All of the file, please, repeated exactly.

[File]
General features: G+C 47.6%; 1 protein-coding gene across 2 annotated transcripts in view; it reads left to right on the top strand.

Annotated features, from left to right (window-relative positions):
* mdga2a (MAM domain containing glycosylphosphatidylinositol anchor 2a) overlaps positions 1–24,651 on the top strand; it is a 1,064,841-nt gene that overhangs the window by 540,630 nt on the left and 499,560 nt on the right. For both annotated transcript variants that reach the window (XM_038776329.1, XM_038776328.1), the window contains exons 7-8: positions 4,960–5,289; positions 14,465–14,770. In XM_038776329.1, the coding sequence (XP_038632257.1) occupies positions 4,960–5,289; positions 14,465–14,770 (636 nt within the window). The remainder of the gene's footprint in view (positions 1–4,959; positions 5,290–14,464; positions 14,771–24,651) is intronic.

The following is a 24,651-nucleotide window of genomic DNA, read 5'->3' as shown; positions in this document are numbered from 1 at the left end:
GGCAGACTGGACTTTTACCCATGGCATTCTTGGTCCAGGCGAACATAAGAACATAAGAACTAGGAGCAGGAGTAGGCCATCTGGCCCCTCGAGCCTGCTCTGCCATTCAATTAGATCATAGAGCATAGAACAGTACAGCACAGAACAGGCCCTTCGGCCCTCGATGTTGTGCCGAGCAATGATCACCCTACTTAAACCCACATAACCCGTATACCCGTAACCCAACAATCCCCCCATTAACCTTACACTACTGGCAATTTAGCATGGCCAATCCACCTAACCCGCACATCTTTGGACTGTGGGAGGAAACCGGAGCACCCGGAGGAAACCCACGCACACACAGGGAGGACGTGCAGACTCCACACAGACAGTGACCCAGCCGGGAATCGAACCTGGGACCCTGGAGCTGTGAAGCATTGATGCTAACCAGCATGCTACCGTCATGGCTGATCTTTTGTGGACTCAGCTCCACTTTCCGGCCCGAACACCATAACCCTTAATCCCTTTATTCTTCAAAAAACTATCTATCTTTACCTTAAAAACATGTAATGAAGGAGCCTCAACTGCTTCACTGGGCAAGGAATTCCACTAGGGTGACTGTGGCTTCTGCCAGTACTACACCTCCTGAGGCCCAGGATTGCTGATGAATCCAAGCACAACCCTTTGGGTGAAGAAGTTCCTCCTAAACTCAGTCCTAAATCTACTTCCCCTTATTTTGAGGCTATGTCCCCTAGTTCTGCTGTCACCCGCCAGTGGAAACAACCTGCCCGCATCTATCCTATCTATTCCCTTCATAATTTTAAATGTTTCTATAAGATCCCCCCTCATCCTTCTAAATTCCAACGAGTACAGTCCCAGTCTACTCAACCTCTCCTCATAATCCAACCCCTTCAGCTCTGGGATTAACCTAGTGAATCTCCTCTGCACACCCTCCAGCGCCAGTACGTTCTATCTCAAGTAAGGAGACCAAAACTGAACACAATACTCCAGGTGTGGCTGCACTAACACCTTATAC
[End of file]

General features: G+C 47.6%; 1 protein-coding gene across 2 annotated transcripts in view; it reads left to right on the top strand.

Annotated features, from left to right (window-relative positions):
* mdga2a (MAM domain containing glycosylphosphatidylinositol anchor 2a) overlaps positions 1–24,651 on the top strand; it is a 1,064,841-nt gene that overhangs the window by 540,630 nt on the left and 499,560 nt on the right. For both annotated transcript variants that reach the window (XM_038776329.1, XM_038776328.1), the window contains exons 7-8: positions 4,960–5,289; positions 14,465–14,770. In XM_038776329.1, the coding sequence (XP_038632257.1) occupies positions 4,960–5,289; positions 14,465–14,770 (636 nt within the window). The remainder of the gene's footprint in view (positions 1–4,959; positions 5,290–14,464; positions 14,771–24,651) is intronic.

The following is a 24,651-nucleotide window of genomic DNA, read 5'->3' as shown; positions in this document are numbered from 1 at the left end:
GGCAGACTGGACTTTTACCCATGGCATTCTTGGTCCAGGCGAACATAAGAACATAAGAACTAGGAGCAGGAGTAGGCCATCTGGCCCCTCGAGCCTGCTCTGCCATTCAATTAGATCATAGAGCATAGAACAGTACAGCACAGAACAGGCCCTTCGGCCCTCGATGTTGTGCCGAGCAATGATCACCCTACTTAAACCCACATAACCCGTATACCCGTAACCCAACAATCCCCCCATTAACCTTACACTACTGGCAATTTAGCATGGCCAATCCACCTAACCCGCACATCTTTGGACTGTGGGAGGAAACCGGAGCACCCGGAGGAAACCCACGCACACACAGGGAGGACGTGCAGACTCCACACAGACAGTGACCCAGCCGGGAATCGAACCTGGGACCCTGGAGCTGTGAAGCATTGATGCTAACCAGCATGCTACCGTCATGGCTGATCTTTTGTGGACTCAGCTCCACTTTCCGGCCCGAACACCATAACCCTTAATCCCTTTATTCTTCAAAAAACTATCTATCTTTACCTTAAAAACATGTAATGAAGGAGCCTCAACTGCTTCACTGGGCAAGGAATTCCACTAGGGTGACTGTGGCTTCTGCCAGTACTACACCTCCTGAGGCCCAGGATTGCTGATGAATCCAAGCACAACCCTTTGGGTGAAGAAGTTCCTCCTAAACTCAGTCCTAAATCTACTTCCCCTTATTTTGAGGCTATGTCCCCTAGTTCTGCTGTCACCCGCCAGTGGAAACAACCTGCCCGCATCTATCCTATCTATTCCCTTCATAATTTTAAATGTTTCTATAAGATCCCCCCTCATCCTTCTAAATTCCAACGAGTACAGTCCCAGTCTACTCAACCTCTCCTCATAATCCAACCCCTTCAGCTCTGGGATTAACCTAGTGAATCTCCTCTGCACACCCTCCAGCGCCAGTACGTTCTATCTCAAGTAAGGAGACCAAAACTGAACACAATACTCCAGGTGTGGCTGCACTAACACCTTATAC